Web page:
Writing Contests -
Opportunity or Scam?

As a writer and publisher, I subscribe to a number of online sites which periodically offer "Writing Contests" or sometimes they appear as "sponsored" post in my Social Media feeds, and some charge an Entry Fee which I find issue with. So let's examine a few of the contests that I have come across to see if they benefit the entrants.

If you are "Sponsoring" a contest, then I don't feel as though there should be a Entry Fee. As the sponsor shouldn't you cover the cost of your own contest? And does my entry fee become a part of the monetary award received by the winner? Or does my entry fee go towards covering the "salary" of the contest judges? If the entry fee does cover these things, aren't you (as the sponsor) leaving yourself open to not being able to cover your expenses? Or are you "hedging your bets" by having other sponsors that are contributing to the prize awards? Or are your judges working for free? I mean there is nothing in the contest "Guidelines" or the "FAQ" that explains what my entry fee covers.

If the contest is for work in printed/published book format, I must send you a hardcopy of the book which you don't return when the contest is over. So, now I'm out the entry fee and you're not going to pay for my product nor return it. The entrants saving grace in this scenario is that their work is copyrighted (hopefully if it's been published), so there is no chance of their work or part of their work being used without compensation. If it is, they at least have a legal leg to stand on in a lawsuit, if they have the means with which to bring a lawsuit against the contest sponsor. This is advantageous to those who don't win in what way?

In the case of script writing contests, I send you a hardcopy of my screenplay and more times than not the script becomes the property of the contest sponsor whether you win or not. So, now I'm out the entry fee and the rights to my work, and since I have "surrendered" my rights (cause you didn't pay for them) you can use my work any way you see fit and won't owe me any royalties. Again, this is advantageous to those who don't win in what way?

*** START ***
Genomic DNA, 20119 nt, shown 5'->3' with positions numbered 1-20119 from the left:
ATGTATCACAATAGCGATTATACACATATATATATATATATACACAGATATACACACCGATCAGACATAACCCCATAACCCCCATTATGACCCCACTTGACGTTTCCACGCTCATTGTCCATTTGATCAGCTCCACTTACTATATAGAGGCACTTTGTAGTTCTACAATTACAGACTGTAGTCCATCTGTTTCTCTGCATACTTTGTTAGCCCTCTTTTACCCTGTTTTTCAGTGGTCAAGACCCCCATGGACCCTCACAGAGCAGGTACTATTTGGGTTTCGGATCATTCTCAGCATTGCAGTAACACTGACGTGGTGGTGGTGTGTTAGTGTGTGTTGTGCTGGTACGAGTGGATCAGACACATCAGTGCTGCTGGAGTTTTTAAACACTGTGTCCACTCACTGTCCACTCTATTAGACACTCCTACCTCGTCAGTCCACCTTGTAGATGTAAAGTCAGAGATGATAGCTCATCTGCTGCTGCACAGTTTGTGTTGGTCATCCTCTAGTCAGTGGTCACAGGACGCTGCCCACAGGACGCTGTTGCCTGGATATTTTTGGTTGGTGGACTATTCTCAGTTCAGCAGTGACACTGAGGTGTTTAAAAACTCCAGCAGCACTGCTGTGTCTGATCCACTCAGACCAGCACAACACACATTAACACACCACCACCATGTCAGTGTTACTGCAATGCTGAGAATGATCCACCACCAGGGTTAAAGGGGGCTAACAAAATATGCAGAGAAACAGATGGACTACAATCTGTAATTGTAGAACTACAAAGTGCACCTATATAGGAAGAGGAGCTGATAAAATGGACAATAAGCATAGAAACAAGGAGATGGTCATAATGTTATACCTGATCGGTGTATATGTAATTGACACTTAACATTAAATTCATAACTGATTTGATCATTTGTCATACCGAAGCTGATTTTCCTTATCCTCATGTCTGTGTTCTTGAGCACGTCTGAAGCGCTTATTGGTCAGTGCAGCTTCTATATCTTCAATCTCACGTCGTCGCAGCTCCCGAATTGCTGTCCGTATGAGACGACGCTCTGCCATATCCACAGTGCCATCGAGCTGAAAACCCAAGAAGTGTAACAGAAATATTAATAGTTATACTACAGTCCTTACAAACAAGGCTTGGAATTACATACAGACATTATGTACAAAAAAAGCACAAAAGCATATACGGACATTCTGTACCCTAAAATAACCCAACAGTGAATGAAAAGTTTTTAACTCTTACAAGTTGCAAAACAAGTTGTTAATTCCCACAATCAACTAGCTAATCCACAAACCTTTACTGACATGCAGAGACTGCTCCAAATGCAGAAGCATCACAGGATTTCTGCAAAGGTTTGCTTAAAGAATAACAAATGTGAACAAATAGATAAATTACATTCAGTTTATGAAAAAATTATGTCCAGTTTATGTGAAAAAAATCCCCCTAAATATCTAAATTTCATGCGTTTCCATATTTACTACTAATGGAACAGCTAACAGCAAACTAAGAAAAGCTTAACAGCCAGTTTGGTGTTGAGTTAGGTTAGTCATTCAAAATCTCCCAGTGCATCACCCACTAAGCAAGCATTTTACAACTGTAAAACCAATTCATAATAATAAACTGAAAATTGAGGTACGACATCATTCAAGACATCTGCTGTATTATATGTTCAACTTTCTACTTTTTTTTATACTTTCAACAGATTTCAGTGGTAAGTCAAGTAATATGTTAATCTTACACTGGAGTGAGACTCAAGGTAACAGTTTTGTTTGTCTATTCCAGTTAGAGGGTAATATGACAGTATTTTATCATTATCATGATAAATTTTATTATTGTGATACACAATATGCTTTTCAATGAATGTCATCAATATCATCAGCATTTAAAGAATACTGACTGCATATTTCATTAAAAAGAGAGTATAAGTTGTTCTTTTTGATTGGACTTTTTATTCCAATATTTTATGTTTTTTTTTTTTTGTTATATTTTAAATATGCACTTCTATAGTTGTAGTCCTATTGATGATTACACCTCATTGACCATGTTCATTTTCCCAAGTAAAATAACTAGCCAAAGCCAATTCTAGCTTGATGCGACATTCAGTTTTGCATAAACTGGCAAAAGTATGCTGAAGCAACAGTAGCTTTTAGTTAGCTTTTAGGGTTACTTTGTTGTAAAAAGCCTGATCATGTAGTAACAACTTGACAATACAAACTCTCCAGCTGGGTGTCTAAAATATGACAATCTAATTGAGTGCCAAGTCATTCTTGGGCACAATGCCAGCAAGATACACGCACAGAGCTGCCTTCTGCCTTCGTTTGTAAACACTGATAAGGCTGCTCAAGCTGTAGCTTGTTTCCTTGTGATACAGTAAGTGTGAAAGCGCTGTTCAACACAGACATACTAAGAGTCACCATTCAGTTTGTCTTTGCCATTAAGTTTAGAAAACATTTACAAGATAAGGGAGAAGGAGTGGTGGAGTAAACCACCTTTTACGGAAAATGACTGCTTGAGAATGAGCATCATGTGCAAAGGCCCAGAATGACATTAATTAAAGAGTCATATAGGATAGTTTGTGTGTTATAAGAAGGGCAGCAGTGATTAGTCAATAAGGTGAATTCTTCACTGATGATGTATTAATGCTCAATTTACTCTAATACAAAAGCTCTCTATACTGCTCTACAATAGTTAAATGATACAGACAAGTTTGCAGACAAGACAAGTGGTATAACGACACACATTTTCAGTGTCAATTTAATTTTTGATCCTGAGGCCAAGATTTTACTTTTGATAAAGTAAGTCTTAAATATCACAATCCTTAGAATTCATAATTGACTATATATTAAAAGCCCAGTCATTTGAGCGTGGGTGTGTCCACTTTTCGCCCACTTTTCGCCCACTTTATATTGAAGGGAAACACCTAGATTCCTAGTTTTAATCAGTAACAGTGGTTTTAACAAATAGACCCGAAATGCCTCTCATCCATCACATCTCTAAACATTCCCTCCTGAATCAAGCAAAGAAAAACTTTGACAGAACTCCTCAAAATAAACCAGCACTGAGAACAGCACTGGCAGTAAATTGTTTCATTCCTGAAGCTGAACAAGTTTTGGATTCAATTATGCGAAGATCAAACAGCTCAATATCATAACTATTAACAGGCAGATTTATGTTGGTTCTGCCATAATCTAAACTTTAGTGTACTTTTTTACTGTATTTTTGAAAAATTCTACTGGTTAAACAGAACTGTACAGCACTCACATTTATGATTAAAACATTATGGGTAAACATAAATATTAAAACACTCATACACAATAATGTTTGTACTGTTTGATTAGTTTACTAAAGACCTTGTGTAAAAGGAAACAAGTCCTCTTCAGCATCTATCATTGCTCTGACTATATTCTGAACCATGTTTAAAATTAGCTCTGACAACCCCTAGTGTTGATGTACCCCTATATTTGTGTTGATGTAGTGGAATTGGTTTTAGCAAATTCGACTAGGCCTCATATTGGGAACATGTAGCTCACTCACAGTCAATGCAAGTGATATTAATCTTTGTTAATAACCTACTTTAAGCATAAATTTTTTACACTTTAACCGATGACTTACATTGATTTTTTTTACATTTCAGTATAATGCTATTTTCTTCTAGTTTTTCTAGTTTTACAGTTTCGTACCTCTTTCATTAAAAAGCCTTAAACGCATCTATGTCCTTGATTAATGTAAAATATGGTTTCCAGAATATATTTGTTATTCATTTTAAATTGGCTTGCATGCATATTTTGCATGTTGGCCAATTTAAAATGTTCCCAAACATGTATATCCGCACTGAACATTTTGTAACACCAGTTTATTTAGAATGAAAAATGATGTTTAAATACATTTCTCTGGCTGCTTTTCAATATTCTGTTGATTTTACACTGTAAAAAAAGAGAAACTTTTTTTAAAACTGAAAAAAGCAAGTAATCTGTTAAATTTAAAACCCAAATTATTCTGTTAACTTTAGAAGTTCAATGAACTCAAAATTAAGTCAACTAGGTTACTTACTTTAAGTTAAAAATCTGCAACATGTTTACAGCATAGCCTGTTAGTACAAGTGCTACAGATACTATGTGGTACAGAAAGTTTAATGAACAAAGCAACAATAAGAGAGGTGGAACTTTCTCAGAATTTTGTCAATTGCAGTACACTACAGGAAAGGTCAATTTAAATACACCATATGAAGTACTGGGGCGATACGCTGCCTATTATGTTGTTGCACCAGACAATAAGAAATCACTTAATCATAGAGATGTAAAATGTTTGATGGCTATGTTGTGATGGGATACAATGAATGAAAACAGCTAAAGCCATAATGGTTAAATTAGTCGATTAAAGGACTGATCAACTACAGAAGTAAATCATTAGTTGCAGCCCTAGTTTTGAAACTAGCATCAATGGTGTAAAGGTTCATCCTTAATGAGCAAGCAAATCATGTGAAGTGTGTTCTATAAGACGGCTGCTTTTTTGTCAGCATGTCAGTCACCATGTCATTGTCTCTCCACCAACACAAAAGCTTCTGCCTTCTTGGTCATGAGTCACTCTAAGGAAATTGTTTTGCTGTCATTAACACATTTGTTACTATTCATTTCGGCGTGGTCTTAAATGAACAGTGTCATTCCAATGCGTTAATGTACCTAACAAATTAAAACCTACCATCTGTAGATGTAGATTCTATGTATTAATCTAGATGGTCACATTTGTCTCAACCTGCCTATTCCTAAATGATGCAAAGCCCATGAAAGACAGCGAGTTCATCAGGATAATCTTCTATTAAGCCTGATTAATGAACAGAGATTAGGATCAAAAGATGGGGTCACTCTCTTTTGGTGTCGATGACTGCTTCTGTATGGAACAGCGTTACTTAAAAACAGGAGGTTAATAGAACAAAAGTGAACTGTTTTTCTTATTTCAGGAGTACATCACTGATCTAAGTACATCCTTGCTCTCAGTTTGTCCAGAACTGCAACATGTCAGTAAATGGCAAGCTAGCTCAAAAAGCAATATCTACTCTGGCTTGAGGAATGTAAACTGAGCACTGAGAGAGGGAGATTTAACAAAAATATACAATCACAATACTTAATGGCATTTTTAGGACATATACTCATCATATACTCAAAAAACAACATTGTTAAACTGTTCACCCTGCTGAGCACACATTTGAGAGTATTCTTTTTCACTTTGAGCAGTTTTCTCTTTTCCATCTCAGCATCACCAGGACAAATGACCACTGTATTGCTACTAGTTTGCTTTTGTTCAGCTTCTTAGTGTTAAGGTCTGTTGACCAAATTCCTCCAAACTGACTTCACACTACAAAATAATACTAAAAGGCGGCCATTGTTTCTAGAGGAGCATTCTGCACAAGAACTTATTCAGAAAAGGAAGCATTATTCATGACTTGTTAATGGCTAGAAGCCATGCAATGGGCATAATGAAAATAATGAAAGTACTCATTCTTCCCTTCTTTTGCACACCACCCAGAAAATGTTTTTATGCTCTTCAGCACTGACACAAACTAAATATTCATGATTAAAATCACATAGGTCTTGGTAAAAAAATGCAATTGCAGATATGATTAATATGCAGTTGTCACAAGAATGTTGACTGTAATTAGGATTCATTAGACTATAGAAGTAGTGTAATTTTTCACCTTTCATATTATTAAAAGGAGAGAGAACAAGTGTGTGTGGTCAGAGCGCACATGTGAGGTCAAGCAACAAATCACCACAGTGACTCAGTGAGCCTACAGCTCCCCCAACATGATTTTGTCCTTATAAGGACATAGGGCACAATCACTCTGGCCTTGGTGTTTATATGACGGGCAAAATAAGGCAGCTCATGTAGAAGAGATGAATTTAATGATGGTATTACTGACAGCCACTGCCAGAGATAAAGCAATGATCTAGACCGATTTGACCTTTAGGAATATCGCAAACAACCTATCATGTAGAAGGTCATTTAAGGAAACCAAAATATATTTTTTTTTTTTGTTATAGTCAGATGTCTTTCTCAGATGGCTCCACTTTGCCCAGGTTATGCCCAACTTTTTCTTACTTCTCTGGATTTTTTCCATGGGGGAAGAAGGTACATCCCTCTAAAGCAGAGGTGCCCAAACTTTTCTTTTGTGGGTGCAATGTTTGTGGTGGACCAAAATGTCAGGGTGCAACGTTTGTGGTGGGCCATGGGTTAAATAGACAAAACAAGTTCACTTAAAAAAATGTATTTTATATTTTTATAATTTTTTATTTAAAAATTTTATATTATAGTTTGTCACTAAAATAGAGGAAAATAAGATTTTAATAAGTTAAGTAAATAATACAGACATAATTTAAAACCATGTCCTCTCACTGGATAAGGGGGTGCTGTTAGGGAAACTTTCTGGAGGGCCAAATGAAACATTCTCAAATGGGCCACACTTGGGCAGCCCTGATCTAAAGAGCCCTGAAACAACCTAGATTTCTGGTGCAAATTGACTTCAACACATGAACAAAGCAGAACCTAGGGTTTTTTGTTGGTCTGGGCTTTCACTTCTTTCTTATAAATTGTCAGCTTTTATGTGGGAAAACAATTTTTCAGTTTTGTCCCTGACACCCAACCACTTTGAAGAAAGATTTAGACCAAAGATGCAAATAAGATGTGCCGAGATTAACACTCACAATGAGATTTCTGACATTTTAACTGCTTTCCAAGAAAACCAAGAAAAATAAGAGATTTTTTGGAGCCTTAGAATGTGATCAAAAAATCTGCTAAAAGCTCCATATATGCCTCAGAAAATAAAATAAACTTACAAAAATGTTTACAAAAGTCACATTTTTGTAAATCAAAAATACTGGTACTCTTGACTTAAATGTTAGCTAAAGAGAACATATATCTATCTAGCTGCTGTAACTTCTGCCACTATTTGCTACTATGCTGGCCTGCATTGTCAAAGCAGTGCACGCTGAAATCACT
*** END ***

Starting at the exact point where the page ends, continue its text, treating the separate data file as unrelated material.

For James Patterson's Co-Author contest, there is no "Entry Fee" but you have to take his Masterclass which cost $90, okay (insert sarcasm here)! The contest FAQ states that your material doesn't need to be copyrighted for the competition, okay (insert sarcasm here)! So, I'm taking a class that is supposed to teach me how to create characters, write dialogue, and keep readers turning the page, and that's going to help me sell more books how? On top of that, I'm out the cost of the class, and my work is not copyrighted therefore I have no legal leg to stand on if you decide to claim it as your own. Once again, this advantageous to those who don't win in what way?

As a writer, everything I produce is precious to me, and I have a problem surrendering my work to someone who has not paid for it and has the potential to "steal" it and claim it as their own. Furthermore, they have the potential to defend their use of my material, my work, my blood, sweat, and tears with the defense "They voluntarily surrendered all rights to the work when they entered the contest. It was there in the guidelines if they had taken the time to read them.", which most people don't when faced with the prospect that their work could possibly gain world-wide recognition.

Unfortunately, I don't see any benefit to 90 - 99% of the entrants, and I actually see a lot of "Red Flags". So my advice is read ALL of the Guidelines, as well as, the FAQ (cause a lot of finite details are hidden there, and we all know "The Devil is in the Details.") before submitting your work to any writing contest regardless of the sponsor, and always Copyright your work.

Sources:
Writer's Digest Contest
Script Pipeline Contest
James Patterson Co-Author Contest

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